thoroughly kottke’d

24 Jun

I got thoroughly kottke’d this week. (Not sure if Jason ever thought his last name would be verbed, but it’s officially happened.) One site shouldn’t offer so many great tidbits from the peripheries of history and culture. I get bogged down in my own fascination, and three or four ‘Draft Saved’s later, I don’t know what to write about, and even if I did, I’d feel like a hack for just regurgitating a week’s worth of another blog’s already regurgitated content.

But I guess if the hack shoe fits…. Here’s a handful of fascinating facts from everywhere, collected on kottke.org:

1. I really enjoyed looking back at the Boston Globe‘s real-time news feed circa 1900. Headlines were scrawled on blackboards hung from the awning above the Globe’s classical storefront. One of the boards in the above photo reads “US Forces Invade Central Solomons.” The writer cleverly notes how similar this turn-of-the-century system is to a 21st-century home page.

“This isn’t the first time the paper has tried a free, real-time, ad-supported product. From at least the turn of the century until the 1950s, Globe staff shuttled back and forth throughout the day from the newsroom to the street. There they wrote breaking news headlines and sports scores on four blackboards and two enormous sheets of newsprint. Behind the Globe’s windows? Ads.”

2. Also from the Boston Globe, a report on the global economy as experienced in the purchase of an ice-cream cone from Boston’s famous Toscanini’s, ice cream the NYTimes says is “the best in the world”:

“The story of this scoop of ice cream, as it moves from raw materials to finished product, captures the myriad forces that are pushing food prices higher. … A cyclone in Australia wiped out sugar beet crops. Uprisings in the Middle East have threatened to disrupt oil supplies. Growing demand for milk by Asia’s rising middle class affects the over-the-counter price of an ice cream cone at Toscanini’s.”

3. For all the foreign turmoil going on (hiking our ice-cream prices), I was encouraged by—of all things—the US military. Why? Turns out it’s got a system of daycare and early-childhood education that could be a model to replicate nationwide.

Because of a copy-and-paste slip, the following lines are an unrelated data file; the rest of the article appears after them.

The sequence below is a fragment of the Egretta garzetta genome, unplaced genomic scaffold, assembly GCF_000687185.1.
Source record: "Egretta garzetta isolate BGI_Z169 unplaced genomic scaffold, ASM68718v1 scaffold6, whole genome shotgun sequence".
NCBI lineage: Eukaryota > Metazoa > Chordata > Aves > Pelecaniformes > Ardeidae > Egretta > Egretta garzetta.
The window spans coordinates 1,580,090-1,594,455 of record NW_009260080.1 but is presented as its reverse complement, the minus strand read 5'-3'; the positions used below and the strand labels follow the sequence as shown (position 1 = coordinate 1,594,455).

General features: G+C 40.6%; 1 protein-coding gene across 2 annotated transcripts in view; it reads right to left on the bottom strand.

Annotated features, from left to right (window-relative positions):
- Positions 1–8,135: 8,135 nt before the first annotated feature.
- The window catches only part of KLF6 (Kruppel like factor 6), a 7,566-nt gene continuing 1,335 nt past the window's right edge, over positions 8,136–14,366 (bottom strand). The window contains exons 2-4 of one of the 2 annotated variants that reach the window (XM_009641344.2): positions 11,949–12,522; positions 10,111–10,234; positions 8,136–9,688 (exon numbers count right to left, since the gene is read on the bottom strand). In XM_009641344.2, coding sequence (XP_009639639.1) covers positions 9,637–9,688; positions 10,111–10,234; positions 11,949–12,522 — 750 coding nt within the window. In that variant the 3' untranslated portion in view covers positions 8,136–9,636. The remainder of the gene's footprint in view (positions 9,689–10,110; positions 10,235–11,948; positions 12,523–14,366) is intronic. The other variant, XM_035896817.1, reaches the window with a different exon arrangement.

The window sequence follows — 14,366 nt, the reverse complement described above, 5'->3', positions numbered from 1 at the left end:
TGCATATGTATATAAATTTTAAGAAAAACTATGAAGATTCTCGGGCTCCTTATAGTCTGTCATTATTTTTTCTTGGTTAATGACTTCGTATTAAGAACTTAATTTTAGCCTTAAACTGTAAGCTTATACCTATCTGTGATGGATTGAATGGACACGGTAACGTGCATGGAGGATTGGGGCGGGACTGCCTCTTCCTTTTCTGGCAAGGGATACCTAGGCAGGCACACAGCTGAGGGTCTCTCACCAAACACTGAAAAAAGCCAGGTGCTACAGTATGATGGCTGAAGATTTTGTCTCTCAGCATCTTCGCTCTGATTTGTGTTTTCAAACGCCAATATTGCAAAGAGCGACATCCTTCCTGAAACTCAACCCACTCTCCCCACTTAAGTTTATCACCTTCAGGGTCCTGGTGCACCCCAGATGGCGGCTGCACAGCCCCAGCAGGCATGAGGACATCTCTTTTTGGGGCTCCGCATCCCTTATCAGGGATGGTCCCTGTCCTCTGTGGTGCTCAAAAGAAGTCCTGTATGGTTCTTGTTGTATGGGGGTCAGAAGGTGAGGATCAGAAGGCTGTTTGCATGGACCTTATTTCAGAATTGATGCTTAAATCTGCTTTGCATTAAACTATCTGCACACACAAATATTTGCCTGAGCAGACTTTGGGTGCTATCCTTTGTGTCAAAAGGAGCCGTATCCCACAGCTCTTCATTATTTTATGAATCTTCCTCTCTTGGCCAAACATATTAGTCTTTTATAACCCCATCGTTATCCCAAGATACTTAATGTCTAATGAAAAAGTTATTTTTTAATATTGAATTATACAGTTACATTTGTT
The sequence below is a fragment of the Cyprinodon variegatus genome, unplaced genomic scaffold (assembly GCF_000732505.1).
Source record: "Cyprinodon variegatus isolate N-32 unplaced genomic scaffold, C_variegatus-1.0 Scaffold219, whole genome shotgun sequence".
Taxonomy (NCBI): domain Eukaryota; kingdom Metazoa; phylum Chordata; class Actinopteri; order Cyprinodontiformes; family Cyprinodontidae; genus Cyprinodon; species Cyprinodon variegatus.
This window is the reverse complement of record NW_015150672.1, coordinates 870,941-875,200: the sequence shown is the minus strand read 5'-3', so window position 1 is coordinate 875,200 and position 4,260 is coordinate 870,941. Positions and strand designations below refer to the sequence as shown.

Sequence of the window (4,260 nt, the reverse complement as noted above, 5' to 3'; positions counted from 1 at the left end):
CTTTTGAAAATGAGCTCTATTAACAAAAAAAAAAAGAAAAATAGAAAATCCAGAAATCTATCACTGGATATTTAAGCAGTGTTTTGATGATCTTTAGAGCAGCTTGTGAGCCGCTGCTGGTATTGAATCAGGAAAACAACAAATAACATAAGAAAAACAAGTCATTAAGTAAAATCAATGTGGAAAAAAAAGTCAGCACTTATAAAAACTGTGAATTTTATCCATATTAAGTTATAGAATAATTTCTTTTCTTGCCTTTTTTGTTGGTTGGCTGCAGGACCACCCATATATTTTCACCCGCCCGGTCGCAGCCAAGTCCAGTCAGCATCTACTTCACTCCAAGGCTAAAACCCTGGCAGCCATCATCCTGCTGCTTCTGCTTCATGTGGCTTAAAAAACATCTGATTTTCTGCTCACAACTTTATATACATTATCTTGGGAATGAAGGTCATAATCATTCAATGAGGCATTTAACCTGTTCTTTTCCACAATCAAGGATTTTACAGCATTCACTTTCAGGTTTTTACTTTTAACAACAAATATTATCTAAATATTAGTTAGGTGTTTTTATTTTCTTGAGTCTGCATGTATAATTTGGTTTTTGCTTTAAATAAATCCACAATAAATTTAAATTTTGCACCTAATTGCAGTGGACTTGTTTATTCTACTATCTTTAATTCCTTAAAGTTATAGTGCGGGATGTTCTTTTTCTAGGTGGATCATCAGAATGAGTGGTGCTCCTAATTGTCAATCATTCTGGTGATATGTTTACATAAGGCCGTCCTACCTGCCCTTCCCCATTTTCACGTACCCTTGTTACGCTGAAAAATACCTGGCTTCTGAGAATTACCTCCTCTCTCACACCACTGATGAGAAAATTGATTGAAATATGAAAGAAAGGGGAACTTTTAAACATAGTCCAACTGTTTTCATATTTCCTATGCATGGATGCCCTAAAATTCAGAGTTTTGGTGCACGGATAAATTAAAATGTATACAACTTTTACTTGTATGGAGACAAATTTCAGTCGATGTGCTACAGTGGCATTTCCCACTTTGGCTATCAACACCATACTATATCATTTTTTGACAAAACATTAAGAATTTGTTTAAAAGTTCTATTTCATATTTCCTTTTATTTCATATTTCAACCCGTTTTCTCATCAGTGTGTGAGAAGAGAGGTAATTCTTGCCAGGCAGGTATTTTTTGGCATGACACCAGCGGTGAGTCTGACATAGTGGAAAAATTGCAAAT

“Perhaps the most impressive achievement of the American military isn’t its aircraft carriers, stunning as they are. Rather, it’s the military day care system for working parents. While one of America’s greatest failings is underinvestment in early childhood education … the military manages to provide superb child care.”

4. Kottke includes another tidbit that’s equally surprising and inspiring. It’s a quote from Sgt. Maj. Micheal Barrett, the top non-commissioned officer in the Marine Corps:

‘Article 1, Section 8 of the Constitution is pretty simple. It says, ‘Raise an army.’ It says absolutely nothing about race, color, creed, sexual orientation. You all joined for a reason: to serve. To protect our nation, right? How dare we, then, exclude a group of people who want to do the same thing you do right now, something that is honorable and noble? … Get over it. We’re magnificent, we’re going to continue to be. … Let’s just move on, treat everybody with firmness, fairness, dignity, compassion and respect. Let’s be Marines.'”

5. Of course, these topics are outliers when it comes to the military; a good daycare system and one man’s open-minded opinion hardly erase the less-attractive aspects of the institution. I was reminded of some of these aspects—and not even close to the worst of them—reading another post. Kottke discovered a 1969 Playboy Bunny manual and posted the following excerpt:

Bunnies must allow enough time before going to their assigned rooms to report to the Bunny Mother for appearance inspection. The Bunnies’ hair, nails, shoes, makeup and costume must be “Bunny-perfect” and no Bunny is permitted to begin working unless appearance specifications are met. Demerits may be issued for carelessness in this regard. When the Bunny reports to her scheduled room, the Room Director, too, will note her appearance and suggest improvements if necessary.

Sounds eerily similar to being a petty officer in the US Navy.

For more nuggets of reportage from off the beaten path: kottke.org.

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